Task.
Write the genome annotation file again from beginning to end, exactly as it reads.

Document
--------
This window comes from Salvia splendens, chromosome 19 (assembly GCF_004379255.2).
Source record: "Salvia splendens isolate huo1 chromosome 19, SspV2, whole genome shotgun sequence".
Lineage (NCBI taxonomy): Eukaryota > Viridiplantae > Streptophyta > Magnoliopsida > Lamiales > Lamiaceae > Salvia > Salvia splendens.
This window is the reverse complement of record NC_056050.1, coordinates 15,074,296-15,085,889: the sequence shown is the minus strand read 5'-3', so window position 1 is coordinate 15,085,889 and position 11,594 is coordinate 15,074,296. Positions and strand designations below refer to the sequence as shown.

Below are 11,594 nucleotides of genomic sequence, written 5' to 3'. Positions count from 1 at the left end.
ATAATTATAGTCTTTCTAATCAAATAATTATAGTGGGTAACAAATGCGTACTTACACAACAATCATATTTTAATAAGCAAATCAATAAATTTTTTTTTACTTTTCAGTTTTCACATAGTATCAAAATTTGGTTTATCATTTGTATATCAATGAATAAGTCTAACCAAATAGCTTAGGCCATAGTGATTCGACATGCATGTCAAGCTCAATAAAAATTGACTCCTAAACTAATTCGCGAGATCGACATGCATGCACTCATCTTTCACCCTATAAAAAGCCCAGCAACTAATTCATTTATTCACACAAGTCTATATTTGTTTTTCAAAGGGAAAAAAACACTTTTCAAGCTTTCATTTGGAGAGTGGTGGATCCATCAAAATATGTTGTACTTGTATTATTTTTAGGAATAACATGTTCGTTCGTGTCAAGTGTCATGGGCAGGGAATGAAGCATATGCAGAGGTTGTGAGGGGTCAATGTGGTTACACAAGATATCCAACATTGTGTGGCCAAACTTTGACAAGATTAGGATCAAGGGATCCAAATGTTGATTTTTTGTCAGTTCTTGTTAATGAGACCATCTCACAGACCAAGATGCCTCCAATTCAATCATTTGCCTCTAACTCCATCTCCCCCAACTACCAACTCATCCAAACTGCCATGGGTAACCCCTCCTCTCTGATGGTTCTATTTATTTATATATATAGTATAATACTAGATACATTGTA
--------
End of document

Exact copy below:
This window comes from Salvia splendens, chromosome 19 (assembly GCF_004379255.2).
Source record: "Salvia splendens isolate huo1 chromosome 19, SspV2, whole genome shotgun sequence".
Lineage (NCBI taxonomy): Eukaryota > Viridiplantae > Streptophyta > Magnoliopsida > Lamiales > Lamiaceae > Salvia > Salvia splendens.
This window is the reverse complement of record NC_056050.1, coordinates 15,074,296-15,085,889: the sequence shown is the minus strand read 5'-3', so window position 1 is coordinate 15,085,889 and position 11,594 is coordinate 15,074,296. Positions and strand designations below refer to the sequence as shown.

Below are 11,594 nucleotides of genomic sequence, written 5' to 3'. Positions count from 1 at the left end.
ATAATTATAGTCTTTCTAATCAAATAATTATAGTGGGTAACAAATGCGTACTTACACAACAATCATATTTTAATAAGCAAATCAATAAATTTTTTTTTACTTTTCAGTTTTCACATAGTATCAAAATTTGGTTTATCATTTGTATATCAATGAATAAGTCTAACCAAATAGCTTAGGCCATAGTGATTCGACATGCATGTCAAGCTCAATAAAAATTGACTCCTAAACTAATTCGCGAGATCGACATGCATGCACTCATCTTTCACCCTATAAAAAGCCCAGCAACTAATTCATTTATTCACACAAGTCTATATTTGTTTTTCAAAGGGAAAAAAACACTTTTCAAGCTTTCATTTGGAGAGTGGTGGATCCATCAAAATATGTTGTACTTGTATTATTTTTAGGAATAACATGTTCGTTCGTGTCAAGTGTCATGGGCAGGGAATGAAGCATATGCAGAGGTTGTGAGGGGTCAATGTGGTTACACAAGATATCCAACATTGTGTGGCCAAACTTTGACAAGATTAGGATCAAGGGATCCAAATGTTGATTTTTTGTCAGTTCTTGTTAATGAGACCATCTCACAGACCAAGATGCCTCCAATTCAATCATTTGCCTCTAACTCCATCTCCCCCAACTACCAACTCATCCAAACTGCCATGGGTAACCCCTCCTCTCTGATGGTTCTATTTATTTATATATATAGTATAATACTAGATACATTGTA